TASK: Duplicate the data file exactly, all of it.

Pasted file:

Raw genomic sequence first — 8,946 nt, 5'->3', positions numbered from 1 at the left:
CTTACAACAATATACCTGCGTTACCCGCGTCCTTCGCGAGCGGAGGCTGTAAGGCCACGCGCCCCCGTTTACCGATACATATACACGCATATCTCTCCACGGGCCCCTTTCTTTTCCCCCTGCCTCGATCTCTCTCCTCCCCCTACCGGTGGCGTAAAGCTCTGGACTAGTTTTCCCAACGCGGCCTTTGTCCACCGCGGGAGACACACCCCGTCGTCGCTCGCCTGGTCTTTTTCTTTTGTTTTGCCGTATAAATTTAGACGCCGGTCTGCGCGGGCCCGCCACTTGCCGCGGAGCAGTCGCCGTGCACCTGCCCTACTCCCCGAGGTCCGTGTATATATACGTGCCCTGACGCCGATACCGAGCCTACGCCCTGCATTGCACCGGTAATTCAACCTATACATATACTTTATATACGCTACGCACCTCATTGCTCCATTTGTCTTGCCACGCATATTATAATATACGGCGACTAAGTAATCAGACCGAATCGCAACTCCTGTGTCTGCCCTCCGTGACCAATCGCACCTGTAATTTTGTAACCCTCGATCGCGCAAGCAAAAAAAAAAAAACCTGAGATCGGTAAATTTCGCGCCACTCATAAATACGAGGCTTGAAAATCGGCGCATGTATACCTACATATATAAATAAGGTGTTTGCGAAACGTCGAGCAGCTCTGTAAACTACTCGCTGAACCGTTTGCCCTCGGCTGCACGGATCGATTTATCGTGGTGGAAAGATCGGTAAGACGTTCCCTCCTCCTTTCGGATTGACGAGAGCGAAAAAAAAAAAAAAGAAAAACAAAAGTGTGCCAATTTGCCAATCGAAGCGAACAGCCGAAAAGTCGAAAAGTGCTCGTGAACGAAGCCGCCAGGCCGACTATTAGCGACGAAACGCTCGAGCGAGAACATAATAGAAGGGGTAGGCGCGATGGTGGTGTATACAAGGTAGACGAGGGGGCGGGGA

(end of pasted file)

Raw genomic sequence first — 8,946 nt, 5'->3', positions numbered from 1 at the left:
CTTACAACAATATACCTGCGTTACCCGCGTCCTTCGCGAGCGGAGGCTGTAAGGCCACGCGCCCCCGTTTACCGATACATATACACGCATATCTCTCCACGGGCCCCTTTCTTTTCCCCCTGCCTCGATCTCTCTCCTCCCCCTACCGGTGGCGTAAAGCTCTGGACTAGTTTTCCCAACGCGGCCTTTGTCCACCGCGGGAGACACACCCCGTCGTCGCTCGCCTGGTCTTTTTCTTTTGTTTTGCCGTATAAATTTAGACGCCGGTCTGCGCGGGCCCGCCACTTGCCGCGGAGCAGTCGCCGTGCACCTGCCCTACTCCCCGAGGTCCGTGTATATATACGTGCCCTGACGCCGATACCGAGCCTACGCCCTGCATTGCACCGGTAATTCAACCTATACATATACTTTATATACGCTACGCACCTCATTGCTCCATTTGTCTTGCCACGCATATTATAATATACGGCGACTAAGTAATCAGACCGAATCGCAACTCCTGTGTCTGCCCTCCGTGACCAATCGCACCTGTAATTTTGTAACCCTCGATCGCGCAAGCAAAAAAAAAAAAACCTGAGATCGGTAAATTTCGCGCCACTCATAAATACGAGGCTTGAAAATCGGCGCATGTATACCTACATATATAAATAAGGTGTTTGCGAAACGTCGAGCAGCTCTGTAAACTACTCGCTGAACCGTTTGCCCTCGGCTGCACGGATCGATTTATCGTGGTGGAAAGATCGGTAAGACGTTCCCTCCTCCTTTCGGATTGACGAGAGCGAAAAAAAAAAAAAAGAAAAACAAAAGTGTGCCAATTTGCCAATCGAAGCGAACAGCCGAAAAGTCGAAAAGTGCTCGTGAACGAAGCCGCCAGGCCGACTATTAGCGACGAAACGCTCGAGCGAGAACATAATAGAAGGGGTAGGCGCGATGGTGGTGTATACAAGGTAGACGAGGGGGCGGGGA